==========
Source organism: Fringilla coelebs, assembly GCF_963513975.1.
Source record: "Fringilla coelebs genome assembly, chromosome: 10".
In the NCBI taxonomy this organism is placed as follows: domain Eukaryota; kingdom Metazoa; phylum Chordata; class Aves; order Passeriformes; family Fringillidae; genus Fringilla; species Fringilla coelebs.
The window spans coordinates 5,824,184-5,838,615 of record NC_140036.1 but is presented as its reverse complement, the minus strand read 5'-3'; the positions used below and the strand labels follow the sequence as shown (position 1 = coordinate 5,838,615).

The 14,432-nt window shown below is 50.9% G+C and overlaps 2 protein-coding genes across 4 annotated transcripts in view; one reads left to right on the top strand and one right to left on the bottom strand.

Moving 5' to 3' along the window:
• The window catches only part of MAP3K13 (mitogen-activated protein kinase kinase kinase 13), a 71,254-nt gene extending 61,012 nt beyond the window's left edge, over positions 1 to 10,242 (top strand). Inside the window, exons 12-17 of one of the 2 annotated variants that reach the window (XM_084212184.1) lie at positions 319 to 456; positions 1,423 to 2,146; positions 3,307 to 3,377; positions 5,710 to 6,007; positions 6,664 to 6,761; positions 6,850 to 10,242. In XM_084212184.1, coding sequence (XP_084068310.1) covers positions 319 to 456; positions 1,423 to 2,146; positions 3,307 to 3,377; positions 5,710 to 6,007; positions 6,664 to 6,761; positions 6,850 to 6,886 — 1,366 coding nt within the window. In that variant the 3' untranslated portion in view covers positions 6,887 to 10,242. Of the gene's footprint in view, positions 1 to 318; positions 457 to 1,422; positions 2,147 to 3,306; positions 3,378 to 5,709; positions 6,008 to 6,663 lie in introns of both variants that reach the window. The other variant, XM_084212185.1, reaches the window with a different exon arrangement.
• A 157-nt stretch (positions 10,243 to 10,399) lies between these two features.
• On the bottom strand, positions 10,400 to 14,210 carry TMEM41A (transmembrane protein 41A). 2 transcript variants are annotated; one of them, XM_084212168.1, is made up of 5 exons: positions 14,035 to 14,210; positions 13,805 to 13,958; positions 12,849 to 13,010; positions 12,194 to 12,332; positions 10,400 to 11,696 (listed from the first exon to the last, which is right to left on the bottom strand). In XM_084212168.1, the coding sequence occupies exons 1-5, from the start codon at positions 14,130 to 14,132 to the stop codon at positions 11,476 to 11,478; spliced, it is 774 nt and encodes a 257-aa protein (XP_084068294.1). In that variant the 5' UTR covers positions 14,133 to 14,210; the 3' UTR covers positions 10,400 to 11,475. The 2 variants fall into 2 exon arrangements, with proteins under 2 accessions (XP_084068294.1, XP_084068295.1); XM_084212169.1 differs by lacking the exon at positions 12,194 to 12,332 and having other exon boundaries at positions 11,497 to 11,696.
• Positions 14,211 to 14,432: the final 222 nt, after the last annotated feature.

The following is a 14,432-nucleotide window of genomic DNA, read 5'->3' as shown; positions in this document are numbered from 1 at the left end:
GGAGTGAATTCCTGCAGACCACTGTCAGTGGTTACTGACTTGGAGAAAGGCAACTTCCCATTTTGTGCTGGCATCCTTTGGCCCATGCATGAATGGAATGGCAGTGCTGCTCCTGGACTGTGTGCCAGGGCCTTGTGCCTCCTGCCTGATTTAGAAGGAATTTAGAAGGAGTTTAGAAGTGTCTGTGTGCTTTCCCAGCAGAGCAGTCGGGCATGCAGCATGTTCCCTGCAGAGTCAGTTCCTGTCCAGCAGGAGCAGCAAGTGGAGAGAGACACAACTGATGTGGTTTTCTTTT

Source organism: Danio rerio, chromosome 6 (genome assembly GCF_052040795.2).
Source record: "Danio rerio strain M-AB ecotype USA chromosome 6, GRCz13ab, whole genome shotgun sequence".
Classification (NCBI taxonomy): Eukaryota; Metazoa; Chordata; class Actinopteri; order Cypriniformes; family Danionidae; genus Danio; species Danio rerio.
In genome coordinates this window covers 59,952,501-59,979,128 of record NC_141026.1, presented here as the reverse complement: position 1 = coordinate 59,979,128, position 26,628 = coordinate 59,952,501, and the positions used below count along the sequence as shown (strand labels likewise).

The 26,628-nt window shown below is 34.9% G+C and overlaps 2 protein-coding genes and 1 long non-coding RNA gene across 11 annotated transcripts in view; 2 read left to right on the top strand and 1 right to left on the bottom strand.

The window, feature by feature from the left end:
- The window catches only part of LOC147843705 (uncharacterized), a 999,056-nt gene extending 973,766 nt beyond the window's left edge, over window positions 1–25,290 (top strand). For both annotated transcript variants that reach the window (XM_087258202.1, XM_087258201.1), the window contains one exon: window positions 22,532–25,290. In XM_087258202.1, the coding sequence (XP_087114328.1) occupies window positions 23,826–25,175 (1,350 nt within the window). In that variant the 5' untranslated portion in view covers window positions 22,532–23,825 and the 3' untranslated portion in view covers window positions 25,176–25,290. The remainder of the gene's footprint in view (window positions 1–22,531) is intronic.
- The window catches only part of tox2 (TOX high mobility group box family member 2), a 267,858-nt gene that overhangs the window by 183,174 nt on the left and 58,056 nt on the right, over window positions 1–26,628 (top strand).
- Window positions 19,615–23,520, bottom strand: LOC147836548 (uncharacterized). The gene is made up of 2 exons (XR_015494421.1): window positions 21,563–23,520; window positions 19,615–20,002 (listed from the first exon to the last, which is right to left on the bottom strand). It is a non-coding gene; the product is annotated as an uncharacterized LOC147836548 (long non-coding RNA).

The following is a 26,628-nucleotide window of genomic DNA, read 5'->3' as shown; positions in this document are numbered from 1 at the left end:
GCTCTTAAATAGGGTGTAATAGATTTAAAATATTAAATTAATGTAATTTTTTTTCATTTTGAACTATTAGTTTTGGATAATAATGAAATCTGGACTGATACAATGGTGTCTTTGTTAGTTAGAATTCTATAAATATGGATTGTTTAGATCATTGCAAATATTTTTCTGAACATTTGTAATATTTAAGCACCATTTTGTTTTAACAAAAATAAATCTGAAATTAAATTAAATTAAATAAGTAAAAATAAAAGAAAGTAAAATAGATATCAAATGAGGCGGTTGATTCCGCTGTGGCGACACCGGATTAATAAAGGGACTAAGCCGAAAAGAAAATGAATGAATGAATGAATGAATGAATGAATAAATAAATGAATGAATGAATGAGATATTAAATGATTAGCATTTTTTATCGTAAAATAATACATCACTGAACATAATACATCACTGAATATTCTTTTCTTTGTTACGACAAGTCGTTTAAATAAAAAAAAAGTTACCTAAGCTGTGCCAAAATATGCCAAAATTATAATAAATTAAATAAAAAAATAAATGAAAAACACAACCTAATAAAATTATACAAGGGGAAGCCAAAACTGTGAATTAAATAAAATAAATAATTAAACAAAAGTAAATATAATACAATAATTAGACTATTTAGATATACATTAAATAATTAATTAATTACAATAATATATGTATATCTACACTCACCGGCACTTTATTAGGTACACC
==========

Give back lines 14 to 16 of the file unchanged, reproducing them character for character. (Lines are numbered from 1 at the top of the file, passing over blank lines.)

Source record: "Danio rerio strain M-AB ecotype USA chromosome 6, GRCz13ab, whole genome shotgun sequence".
Classification (NCBI taxonomy): Eukaryota; Metazoa; Chordata; class Actinopteri; order Cypriniformes; family Danionidae; genus Danio; species Danio rerio.
In genome coordinates this window covers 59,952,501-59,979,128 of record NC_141026.1, presented here as the reverse complement: position 1 = coordinate 59,979,128, position 26,628 = coordinate 59,952,501, and the positions used below count along the sequence as shown (strand labels likewise).